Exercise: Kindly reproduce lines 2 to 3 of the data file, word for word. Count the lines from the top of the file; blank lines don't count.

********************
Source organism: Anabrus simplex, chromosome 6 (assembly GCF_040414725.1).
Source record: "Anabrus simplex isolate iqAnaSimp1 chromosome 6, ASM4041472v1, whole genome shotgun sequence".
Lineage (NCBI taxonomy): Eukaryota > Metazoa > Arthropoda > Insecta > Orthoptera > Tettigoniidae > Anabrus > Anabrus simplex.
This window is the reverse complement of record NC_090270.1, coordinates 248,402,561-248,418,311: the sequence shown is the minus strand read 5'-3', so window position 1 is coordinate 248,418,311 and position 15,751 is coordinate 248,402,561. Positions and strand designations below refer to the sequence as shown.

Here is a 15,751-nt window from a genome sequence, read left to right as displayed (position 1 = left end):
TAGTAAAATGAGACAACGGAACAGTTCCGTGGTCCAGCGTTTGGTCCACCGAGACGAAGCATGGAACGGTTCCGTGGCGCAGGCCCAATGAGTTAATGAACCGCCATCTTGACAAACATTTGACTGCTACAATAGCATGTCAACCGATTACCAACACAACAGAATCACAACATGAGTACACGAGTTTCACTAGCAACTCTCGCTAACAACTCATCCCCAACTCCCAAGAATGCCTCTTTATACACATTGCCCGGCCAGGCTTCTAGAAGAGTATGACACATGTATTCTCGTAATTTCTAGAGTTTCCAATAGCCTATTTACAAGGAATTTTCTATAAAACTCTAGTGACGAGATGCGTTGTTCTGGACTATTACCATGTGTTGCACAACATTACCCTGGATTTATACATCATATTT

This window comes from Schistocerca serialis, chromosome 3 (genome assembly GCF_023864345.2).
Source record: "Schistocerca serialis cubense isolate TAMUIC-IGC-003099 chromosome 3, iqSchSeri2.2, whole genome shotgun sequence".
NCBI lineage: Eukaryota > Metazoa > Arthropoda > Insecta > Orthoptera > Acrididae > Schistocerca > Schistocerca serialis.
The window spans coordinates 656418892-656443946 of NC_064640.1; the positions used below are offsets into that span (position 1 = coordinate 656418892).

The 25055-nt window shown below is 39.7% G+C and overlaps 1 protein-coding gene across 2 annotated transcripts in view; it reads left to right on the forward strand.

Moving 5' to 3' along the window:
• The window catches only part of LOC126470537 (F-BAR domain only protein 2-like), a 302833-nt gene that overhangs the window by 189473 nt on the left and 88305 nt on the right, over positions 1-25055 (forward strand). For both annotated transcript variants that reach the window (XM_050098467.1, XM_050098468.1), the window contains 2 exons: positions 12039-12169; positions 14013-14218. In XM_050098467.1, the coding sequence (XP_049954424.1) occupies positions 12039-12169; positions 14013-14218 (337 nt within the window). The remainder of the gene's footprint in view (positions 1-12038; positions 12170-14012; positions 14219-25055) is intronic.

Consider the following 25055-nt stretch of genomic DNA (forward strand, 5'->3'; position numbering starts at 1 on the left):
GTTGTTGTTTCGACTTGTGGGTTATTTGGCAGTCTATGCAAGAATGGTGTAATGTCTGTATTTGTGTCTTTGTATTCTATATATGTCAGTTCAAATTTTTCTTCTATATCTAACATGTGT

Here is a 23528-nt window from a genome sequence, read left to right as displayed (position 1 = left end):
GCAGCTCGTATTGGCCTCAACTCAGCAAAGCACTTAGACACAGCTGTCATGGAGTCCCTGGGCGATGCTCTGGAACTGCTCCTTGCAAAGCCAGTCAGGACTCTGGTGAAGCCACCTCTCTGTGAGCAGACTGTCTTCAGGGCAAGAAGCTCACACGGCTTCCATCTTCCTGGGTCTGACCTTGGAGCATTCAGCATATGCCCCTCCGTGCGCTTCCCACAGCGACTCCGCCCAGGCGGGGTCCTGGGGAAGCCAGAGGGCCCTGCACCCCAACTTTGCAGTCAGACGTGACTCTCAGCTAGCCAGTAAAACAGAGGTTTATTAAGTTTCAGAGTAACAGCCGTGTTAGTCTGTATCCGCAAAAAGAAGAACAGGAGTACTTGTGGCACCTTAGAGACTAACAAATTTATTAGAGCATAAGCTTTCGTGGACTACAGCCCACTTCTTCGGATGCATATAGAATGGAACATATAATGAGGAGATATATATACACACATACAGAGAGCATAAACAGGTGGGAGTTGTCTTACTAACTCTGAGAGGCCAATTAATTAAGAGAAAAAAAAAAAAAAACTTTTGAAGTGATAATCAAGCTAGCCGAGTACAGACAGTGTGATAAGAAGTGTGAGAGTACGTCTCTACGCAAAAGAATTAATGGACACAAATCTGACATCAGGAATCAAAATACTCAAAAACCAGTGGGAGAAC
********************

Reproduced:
Source record: "Anabrus simplex isolate iqAnaSimp1 chromosome 6, ASM4041472v1, whole genome shotgun sequence".
Lineage (NCBI taxonomy): Eukaryota > Metazoa > Arthropoda > Insecta > Orthoptera > Tettigoniidae > Anabrus > Anabrus simplex.